Turkish Angora

The Turkish Angora ('Ankara cat') is a breed of domestic cat. Turkish Angoras are one of the ancient, natural breeds of cat, having originated in central Turkey, in the Ankara region (historically known as Angora). The breed has been documented as early as the 1600s and is believed to be the origin of the mutations for both the coloration white (the dominant white gene is in truth the absence of color) and long hair. The breed is also sometimes referred to as simply the Angora or Ankara cat.


Like all domestic cats, Turkish Angoras descended from the Felis silvestris lybica (Felis silvestris lybica). The Fertile Crescent was a place where cats were first domesticated. Cats from eastern mountainous regions of early Anatolia and through inbreeding and natural selection, developed into longhaired breeds like the Turkish Van and the Turkish Angora.Longhaired cats were imported to Early Modern Britain and France from Asia Minor, Iran and Russia as early as the late 16th century, though there are indications that they appeared in Europe as early as the 14th century due to the Crusades . The Turkish Angora was used, almost to the point of extinction, to improve the coat on the Persian (cat). The Turkish Angora was recognized as a distinct breed in Europe by the 17th century.Angoras and Persian (cat) seem connected. The Persian cat was developed from Turkish angora mutations by British and American cat fanciers. Although some cat associations think the Persian cat is a natural breed, in the 19th century Persians and Angoras were identical. In 1903, F. Simpson wrote in her book The Book Of The Cat:

"In classing all long-haired cats as Persians I may be wrong, but the distinctions, apparently with hardly any difference, between Angoras and Persians are of so fine a nature that I must be pardoned if I ignore the class of cat commonly called Angora, which seems gradually to have disappeared from our midst. Certainly, at our large shows there is no special classification given for Angoras, and in response to many inquiries from animal fanciers I have never been able to obtain any definite information as to the difference between a Persian and an Angora cat."

The Angora of the 20th century was used for improvement in the Persian coat, but the type has always been vastly divergent from the Persian – particularly as the increasingly flat-faced show cat Persian has been developed in the last few decades.In the early 20th century, the Ankara Zoo, began a meticulous breeding program to protect and preserve what they considered a national treasure: pure white Turkish Angoras. The zoo particularly prized odd-eyed cat Angoras (i.e., Turkish Angoras with one blue eye and one amber eye), however the cats were chosen only by their color (white)—no other criterion was used. Despite the lack of selective breeding and no consideration given for the deafness problem, Ankara Zoo cats have a very similar type.The Turkish Angora, which was brought to Canada in 1963, was accepted as a championship pedigreed breed in 1973 by the Cat Fanciers' Association. However, until 1978 only white Angoras were recognized. Today, all North American registries accept the Turkish Angora in many colors and patterns. While numbers are still relatively small, the gene pool and base of fanciers are growing."Breeders in Turkey feel that the cat fancy’s fine-boned version of their national breed is unrepresentative of the true Turkish cats, which are much sturdier. American “Turkish” Angoras may have only a minimal remnant of the original Ankara Zoo DNA and are only “purebred on paper".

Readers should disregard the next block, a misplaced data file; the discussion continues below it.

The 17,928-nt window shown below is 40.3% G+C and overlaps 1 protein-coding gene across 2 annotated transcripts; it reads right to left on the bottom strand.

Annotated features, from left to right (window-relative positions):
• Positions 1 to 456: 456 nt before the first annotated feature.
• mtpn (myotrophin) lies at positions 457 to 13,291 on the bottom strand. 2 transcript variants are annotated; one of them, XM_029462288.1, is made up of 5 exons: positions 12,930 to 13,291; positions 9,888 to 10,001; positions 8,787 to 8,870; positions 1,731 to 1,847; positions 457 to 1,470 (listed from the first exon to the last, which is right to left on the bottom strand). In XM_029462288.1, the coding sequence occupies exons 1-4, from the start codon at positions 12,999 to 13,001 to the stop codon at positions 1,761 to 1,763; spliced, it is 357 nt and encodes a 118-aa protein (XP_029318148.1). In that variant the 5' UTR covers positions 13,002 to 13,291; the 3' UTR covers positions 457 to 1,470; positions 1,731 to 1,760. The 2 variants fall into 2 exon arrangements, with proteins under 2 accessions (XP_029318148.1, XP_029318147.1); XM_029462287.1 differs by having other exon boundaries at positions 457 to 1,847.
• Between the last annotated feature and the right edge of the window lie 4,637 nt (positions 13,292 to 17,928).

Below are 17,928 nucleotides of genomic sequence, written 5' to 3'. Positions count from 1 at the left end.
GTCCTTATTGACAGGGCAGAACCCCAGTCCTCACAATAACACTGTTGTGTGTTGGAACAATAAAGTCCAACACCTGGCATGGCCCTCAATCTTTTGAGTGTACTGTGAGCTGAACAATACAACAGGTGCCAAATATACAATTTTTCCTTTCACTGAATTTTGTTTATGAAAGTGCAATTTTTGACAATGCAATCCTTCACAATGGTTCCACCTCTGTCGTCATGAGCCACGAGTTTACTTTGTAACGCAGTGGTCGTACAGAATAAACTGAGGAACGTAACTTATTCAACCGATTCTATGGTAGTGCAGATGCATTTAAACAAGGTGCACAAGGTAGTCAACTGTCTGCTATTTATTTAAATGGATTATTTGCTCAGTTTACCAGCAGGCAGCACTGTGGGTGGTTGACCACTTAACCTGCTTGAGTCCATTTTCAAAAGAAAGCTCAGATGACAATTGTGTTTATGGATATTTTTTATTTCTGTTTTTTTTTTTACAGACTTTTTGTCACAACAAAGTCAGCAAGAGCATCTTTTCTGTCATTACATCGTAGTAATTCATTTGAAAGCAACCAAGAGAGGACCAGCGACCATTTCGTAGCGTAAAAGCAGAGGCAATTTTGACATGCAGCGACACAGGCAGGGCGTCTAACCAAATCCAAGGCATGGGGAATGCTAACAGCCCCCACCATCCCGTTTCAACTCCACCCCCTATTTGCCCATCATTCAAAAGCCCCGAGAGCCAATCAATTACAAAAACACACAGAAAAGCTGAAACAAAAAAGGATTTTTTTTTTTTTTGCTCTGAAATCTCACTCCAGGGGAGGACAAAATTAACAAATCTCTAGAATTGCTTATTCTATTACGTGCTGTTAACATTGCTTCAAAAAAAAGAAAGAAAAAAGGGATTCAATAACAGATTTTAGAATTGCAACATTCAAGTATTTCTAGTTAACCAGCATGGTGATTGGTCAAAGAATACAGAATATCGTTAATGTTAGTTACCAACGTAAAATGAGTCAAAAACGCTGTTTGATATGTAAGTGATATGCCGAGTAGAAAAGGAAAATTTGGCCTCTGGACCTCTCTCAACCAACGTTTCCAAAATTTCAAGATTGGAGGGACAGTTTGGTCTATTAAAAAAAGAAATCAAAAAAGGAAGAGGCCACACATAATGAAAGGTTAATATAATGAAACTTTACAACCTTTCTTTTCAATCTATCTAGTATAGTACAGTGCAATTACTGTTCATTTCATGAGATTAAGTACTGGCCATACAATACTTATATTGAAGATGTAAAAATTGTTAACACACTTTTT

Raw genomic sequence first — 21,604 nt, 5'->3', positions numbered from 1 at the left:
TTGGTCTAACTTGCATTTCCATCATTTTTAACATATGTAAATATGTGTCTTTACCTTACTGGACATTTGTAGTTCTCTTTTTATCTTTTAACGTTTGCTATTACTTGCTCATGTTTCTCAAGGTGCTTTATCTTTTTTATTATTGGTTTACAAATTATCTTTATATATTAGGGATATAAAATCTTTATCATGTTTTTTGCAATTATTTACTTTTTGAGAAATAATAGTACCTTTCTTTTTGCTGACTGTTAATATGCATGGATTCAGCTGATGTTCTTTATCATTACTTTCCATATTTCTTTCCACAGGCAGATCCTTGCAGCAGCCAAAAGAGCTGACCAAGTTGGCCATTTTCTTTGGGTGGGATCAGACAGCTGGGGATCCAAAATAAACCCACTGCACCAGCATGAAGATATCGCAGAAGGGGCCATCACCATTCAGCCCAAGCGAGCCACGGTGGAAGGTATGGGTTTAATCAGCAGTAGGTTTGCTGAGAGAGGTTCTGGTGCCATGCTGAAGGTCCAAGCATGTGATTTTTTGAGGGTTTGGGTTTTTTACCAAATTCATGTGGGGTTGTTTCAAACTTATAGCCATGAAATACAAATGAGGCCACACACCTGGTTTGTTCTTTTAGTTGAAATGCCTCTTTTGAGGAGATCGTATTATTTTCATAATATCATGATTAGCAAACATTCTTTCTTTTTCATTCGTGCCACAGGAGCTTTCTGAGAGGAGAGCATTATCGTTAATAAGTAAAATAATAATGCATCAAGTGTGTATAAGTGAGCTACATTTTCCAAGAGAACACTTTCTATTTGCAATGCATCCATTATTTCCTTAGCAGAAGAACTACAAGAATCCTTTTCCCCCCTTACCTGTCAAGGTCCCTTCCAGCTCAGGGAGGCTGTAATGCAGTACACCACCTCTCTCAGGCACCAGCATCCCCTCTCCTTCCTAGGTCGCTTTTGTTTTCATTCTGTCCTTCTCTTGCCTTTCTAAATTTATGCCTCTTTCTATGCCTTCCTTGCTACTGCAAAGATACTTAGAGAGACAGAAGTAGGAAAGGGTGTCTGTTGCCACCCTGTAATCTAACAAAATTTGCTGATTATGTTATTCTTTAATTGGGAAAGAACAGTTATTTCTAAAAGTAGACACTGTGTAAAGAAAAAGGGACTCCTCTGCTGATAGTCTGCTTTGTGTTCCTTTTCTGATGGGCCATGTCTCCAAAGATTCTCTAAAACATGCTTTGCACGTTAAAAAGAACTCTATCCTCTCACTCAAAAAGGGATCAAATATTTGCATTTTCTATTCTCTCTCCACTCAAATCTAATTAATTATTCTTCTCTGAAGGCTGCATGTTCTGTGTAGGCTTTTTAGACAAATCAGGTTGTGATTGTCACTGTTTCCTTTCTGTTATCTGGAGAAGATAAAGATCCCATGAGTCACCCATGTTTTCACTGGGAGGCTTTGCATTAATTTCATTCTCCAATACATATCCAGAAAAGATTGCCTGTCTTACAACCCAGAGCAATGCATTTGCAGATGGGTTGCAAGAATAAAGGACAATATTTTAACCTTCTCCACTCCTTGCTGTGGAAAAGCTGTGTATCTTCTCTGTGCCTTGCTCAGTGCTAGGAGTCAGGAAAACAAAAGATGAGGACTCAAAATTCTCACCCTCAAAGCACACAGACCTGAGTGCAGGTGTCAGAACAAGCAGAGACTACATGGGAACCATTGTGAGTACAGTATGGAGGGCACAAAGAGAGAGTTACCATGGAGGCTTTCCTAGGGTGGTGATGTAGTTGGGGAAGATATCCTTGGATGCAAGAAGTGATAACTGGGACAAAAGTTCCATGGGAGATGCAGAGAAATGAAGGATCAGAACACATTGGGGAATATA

In popular culture

  • The James Bond villain Ernst Stavro Blofeld has a white Angora cat.
  • In the film The Crow (film) the cat (named Gabriel) that is owned by Eric Draven played by Brandon Lee is a white Angora
  • Duchess (voiced by Eva Gabor), the mother of three kittens and main protagonist of The Aristocats, looks like a Turkish Angora, as does her daughter Marie.
  • Mewsette (voiced by Judy Garland), the protagonist of the 1962 film Gay Purr-ee, is a Turkish Angora.
  • In SWAT Kats: The Radical Squadron, the character Ann Gora's name is a pun on the breed's name.
  • Felicity, a character in the Felidae (novel) and Felidae (film) Felidae, was a Turkish Angora.
  • Sonja, Heathcliff's girlfriend from the Heathcliff (comic strip) by George Gately and both the Heathcliff (1980 TV series) and Heathcliff (1984 TV series) televised cartoon series, appears to be one.
  • Pretty Kitty, a cat from the Bad Kitty (series) series, is a well-groomed Turkish Angora.
  • Sawyer (voiced by Jasmine Guy), the love interest of the 1997 film Cats Don't Dance.
  • Miss Kitty (voiced by Amy Irving), one of the characters in An American Tail: Fievel Goes West.
  • MidnightBSD is named after programmers' Angora.
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